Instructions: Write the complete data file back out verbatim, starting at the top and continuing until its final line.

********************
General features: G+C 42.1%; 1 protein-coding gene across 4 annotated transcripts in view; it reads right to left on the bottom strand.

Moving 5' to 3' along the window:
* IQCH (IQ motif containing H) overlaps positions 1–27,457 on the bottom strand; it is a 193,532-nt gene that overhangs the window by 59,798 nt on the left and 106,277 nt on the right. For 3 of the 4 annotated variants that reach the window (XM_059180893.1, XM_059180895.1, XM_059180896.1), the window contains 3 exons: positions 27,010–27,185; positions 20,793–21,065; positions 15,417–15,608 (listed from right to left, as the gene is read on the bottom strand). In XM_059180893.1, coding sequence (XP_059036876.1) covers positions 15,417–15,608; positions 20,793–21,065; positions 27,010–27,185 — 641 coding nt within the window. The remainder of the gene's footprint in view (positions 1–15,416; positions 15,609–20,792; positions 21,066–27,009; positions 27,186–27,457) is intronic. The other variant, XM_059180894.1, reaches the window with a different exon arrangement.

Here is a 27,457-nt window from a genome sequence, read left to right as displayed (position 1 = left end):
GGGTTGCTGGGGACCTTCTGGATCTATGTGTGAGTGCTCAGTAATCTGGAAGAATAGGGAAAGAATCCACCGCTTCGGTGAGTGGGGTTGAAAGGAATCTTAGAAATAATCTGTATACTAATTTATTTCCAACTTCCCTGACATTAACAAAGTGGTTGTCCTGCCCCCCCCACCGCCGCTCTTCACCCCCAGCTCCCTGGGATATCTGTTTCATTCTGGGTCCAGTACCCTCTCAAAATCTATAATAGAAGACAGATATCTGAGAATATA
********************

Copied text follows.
General features: G+C 42.1%; 1 protein-coding gene across 4 annotated transcripts in view; it reads right to left on the bottom strand.

Moving 5' to 3' along the window:
* IQCH (IQ motif containing H) overlaps positions 1–27,457 on the bottom strand; it is a 193,532-nt gene that overhangs the window by 59,798 nt on the left and 106,277 nt on the right. For 3 of the 4 annotated variants that reach the window (XM_059180893.1, XM_059180895.1, XM_059180896.1), the window contains 3 exons: positions 27,010–27,185; positions 20,793–21,065; positions 15,417–15,608 (listed from right to left, as the gene is read on the bottom strand). In XM_059180893.1, coding sequence (XP_059036876.1) covers positions 15,417–15,608; positions 20,793–21,065; positions 27,010–27,185 — 641 coding nt within the window. The remainder of the gene's footprint in view (positions 1–15,416; positions 15,609–20,792; positions 21,066–27,009; positions 27,186–27,457) is intronic. The other variant, XM_059180894.1, reaches the window with a different exon arrangement.

Here is a 27,457-nt window from a genome sequence, read left to right as displayed (position 1 = left end):
GGGTTGCTGGGGACCTTCTGGATCTATGTGTGAGTGCTCAGTAATCTGGAAGAATAGGGAAAGAATCCACCGCTTCGGTGAGTGGGGTTGAAAGGAATCTTAGAAATAATCTGTATACTAATTTATTTCCAACTTCCCTGACATTAACAAAGTGGTTGTCCTGCCCCCCCCACCGCCGCTCTTCACCCCCAGCTCCCTGGGATATCTGTTTCATTCTGGGTCCAGTACCCTCTCAAAATCTATAATAGAAGACAGATATCTGAGAATATA